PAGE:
3 Ways HSP Introverts Can Avoid Vacation Overwhelm

hsp introvert

If you’re a highly sensitive (HSP) introvert like me, you understand how challenging this can be. As an HSP introvert, you know what it’s like to feel mentally and physically exhausted after doing everyday activities, like going to a crowded grocery store. Or giving a presentation. Or taking the subway.

Being an HSP introvert means that …

  • You are more aware of subtleties in your environment. You notice smells, sounds, and sights that others miss. Your sensitivity to even subtle stimuli makes you prone to overwhelm.
  • You are more sensitive to your own emotions. You feel things deeply, and tend to spend more time reflecting on your feelings. This is why you have strong reactions to violent movies and TV shows.
  • You are empathetic, which means that you are deeply affected by other people’s moods. You literally feel the emotions of others. This can be exhausting if you don’t know how to create emotional and energetic boundaries.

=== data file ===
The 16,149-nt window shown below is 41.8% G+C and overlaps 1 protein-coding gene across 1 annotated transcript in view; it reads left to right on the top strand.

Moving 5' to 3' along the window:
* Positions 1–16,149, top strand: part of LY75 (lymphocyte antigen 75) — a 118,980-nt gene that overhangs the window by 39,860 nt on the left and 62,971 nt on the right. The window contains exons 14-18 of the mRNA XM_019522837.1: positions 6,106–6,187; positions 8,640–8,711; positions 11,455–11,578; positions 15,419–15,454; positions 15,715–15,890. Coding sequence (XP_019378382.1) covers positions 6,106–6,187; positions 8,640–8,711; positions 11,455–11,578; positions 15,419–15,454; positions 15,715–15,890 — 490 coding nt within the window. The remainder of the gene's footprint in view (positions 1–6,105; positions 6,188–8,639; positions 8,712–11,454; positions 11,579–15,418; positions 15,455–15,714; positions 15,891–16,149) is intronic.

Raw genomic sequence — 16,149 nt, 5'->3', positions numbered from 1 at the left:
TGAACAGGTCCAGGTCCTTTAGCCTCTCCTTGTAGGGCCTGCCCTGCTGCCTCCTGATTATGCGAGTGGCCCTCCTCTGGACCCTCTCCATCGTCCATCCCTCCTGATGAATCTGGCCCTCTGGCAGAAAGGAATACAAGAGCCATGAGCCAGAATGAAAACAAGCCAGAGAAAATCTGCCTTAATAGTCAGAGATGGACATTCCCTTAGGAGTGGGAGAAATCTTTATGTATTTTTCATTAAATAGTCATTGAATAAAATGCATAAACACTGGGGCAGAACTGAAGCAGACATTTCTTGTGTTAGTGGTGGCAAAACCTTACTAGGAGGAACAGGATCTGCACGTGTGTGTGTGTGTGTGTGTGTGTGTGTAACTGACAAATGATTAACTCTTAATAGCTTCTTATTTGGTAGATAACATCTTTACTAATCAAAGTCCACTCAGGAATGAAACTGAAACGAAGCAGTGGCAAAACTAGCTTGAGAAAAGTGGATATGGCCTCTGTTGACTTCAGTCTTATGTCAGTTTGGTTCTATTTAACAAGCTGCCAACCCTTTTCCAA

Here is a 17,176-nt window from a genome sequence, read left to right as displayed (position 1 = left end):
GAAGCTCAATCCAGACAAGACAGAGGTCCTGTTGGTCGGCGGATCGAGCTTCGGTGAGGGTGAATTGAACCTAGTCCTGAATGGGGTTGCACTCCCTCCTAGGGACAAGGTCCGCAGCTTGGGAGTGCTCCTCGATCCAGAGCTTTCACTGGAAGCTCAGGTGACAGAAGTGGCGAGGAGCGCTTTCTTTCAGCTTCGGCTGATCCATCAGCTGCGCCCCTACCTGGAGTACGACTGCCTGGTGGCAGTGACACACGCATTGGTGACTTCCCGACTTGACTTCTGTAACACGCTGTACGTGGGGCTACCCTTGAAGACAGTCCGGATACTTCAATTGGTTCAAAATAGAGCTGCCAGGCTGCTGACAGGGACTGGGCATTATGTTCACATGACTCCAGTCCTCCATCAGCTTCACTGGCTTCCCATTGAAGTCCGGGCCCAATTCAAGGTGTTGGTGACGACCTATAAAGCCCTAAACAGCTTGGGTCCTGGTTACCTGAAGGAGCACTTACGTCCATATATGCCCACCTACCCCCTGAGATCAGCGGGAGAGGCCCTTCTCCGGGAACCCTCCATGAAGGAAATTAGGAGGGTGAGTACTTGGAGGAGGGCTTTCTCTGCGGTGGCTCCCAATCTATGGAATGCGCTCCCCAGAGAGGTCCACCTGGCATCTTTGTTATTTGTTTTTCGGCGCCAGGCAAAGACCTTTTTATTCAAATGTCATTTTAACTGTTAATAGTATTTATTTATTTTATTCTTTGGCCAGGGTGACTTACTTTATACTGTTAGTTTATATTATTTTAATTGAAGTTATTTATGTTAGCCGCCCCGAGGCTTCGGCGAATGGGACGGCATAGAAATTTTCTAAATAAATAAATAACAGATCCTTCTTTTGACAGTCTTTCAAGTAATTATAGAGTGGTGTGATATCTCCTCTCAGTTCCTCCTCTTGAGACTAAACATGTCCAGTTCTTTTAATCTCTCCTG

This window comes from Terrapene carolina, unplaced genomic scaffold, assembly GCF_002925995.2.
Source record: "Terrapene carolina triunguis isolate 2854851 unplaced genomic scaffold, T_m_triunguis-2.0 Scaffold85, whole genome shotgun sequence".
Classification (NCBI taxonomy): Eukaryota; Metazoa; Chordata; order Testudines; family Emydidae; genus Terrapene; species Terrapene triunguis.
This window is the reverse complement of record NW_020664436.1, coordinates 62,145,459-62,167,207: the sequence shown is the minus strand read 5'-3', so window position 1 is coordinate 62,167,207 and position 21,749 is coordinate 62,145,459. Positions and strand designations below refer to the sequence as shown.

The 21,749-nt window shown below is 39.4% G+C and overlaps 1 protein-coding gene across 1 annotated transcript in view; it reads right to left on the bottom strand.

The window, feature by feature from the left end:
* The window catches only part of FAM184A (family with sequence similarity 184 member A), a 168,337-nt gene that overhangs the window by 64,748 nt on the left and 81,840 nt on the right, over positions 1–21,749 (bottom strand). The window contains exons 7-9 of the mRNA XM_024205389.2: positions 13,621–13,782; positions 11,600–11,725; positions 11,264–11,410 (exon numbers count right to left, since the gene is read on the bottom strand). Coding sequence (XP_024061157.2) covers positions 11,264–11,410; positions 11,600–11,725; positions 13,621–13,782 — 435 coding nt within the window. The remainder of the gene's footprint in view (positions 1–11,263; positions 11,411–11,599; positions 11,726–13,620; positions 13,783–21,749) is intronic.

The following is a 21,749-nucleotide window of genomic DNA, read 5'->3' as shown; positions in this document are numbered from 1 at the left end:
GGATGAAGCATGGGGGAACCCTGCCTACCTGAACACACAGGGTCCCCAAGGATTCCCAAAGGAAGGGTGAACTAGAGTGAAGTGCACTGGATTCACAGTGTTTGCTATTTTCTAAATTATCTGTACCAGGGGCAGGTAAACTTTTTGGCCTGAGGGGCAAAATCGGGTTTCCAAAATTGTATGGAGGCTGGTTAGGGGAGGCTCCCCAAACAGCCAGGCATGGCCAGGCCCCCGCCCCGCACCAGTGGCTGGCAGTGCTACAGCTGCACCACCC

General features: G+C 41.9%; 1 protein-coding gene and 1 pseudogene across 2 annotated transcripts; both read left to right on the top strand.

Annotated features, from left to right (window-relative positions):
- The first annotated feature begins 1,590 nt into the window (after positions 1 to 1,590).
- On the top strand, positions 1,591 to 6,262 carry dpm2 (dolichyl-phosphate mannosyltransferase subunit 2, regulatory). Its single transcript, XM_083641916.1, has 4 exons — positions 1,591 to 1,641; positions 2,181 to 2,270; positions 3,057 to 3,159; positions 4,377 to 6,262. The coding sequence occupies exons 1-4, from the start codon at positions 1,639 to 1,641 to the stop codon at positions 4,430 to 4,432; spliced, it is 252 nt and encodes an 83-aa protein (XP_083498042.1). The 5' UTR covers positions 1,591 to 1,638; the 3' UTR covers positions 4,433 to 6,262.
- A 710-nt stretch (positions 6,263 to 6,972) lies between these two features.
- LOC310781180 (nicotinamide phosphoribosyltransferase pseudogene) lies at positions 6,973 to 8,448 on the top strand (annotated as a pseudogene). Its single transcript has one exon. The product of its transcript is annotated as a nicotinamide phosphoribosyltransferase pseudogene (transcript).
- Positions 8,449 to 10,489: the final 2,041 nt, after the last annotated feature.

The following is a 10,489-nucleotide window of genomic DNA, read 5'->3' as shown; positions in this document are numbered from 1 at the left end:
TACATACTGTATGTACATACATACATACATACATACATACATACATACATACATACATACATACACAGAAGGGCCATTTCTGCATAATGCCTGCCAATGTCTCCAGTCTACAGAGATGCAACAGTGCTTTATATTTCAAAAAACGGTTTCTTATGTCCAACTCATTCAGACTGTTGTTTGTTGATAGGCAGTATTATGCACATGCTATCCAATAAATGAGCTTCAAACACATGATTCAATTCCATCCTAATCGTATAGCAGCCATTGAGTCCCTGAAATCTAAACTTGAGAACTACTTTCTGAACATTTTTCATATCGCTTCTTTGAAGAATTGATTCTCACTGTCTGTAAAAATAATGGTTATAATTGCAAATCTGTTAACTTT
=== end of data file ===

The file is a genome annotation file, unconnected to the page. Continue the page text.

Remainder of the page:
• You are particularly sensitive to caffeine.
  • You are prone to suffering from social hangovers. Sometimes, you need days to recover from a single social event.

To clarify, not all introverts are highly sensitive, BUT about 70% of HSPs are introverts. This makes the HSP/introvert combination surprisingly common. Still, few people understand how hard it is to be highly sensitive and introverted in a busybody, extrovert-biased culture.

Don’t get me wrong, being an HSP introvert has its advantages: strong intuition, keen observation skills, creativity. And it’s perfectly possible to tailor your lifestyle to suit your unique needs. This is exactly what I’ve done. Nowadays, I rarely notice my sensitivity when I’m at work, or at home (which happen to be the same place).

Why vacations are tricky for HSP Introverts

But there are certain activities that shine a blinding white light on my sensitivity. Take vacations for example. A vacation is meant to be something that you look forward to all year. It is your chance to “go on an adventure”, “have FUN!!”, and “seize the day”.